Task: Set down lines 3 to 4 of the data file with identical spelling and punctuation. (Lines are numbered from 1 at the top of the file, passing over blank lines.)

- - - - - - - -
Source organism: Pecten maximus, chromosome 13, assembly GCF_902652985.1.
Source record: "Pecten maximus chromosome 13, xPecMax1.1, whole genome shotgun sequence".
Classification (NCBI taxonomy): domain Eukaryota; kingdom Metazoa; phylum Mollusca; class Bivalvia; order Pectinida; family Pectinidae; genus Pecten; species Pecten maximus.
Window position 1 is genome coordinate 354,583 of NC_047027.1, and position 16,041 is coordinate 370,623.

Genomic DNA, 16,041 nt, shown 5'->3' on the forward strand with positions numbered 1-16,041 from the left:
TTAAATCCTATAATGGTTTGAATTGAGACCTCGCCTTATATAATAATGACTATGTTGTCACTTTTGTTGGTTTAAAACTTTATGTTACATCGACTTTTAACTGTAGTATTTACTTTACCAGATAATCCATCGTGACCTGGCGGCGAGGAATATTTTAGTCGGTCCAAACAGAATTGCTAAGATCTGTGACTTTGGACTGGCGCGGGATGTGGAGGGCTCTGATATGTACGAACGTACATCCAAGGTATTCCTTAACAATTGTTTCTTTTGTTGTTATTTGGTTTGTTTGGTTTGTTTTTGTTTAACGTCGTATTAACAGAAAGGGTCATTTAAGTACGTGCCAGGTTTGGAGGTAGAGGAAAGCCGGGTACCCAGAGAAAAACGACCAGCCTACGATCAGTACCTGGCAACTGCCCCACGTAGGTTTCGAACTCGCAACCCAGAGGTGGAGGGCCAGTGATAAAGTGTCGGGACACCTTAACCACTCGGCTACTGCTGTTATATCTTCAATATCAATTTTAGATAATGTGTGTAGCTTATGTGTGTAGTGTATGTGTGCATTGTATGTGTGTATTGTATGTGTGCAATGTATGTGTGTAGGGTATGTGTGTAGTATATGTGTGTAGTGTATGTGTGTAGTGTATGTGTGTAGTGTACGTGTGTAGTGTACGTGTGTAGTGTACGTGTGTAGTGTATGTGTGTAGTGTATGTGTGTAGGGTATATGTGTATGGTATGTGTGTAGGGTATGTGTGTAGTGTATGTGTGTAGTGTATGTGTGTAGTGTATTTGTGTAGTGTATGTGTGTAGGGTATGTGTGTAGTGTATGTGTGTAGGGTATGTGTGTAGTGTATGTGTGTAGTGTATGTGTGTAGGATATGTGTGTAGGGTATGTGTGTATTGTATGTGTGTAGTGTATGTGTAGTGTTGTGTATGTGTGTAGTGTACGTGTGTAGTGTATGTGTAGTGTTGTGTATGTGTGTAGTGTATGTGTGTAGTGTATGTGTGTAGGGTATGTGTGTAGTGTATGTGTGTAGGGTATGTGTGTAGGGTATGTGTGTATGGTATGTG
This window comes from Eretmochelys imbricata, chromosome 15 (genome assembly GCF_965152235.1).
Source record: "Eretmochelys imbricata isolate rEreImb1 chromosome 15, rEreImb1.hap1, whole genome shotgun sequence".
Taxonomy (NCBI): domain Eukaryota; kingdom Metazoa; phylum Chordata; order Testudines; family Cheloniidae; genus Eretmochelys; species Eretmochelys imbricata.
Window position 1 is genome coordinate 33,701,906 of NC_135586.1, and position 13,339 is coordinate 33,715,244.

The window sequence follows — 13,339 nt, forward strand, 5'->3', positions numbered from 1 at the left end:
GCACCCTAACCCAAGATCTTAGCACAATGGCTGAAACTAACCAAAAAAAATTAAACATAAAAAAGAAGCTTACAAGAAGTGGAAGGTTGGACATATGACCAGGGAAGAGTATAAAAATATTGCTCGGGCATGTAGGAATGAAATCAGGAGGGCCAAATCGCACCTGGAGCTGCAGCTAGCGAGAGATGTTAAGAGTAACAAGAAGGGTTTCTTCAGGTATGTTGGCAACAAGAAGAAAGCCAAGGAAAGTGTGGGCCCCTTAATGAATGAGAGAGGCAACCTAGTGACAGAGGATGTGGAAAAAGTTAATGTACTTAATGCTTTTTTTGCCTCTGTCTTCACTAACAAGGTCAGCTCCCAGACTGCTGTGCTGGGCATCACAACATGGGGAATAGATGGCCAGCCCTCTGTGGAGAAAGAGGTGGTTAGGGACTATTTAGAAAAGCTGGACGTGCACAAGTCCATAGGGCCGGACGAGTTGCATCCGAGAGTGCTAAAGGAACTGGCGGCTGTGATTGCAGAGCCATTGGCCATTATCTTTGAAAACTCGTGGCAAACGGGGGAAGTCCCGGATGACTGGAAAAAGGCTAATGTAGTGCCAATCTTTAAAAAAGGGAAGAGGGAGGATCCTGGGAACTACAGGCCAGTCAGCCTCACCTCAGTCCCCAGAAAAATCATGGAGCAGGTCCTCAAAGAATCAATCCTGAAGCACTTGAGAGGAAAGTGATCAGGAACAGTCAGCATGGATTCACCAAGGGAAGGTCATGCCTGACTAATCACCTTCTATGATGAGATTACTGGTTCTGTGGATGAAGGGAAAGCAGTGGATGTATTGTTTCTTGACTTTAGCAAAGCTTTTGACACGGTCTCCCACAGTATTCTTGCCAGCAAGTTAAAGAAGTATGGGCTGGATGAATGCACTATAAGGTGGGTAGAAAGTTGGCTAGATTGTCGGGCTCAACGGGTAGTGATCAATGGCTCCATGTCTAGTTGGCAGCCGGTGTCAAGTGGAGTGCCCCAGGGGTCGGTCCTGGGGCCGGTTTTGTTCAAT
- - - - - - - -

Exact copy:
Classification (NCBI taxonomy): domain Eukaryota; kingdom Metazoa; phylum Mollusca; class Bivalvia; order Pectinida; family Pectinidae; genus Pecten; species Pecten maximus.
Window position 1 is genome coordinate 354,583 of NC_047027.1, and position 16,041 is coordinate 370,623.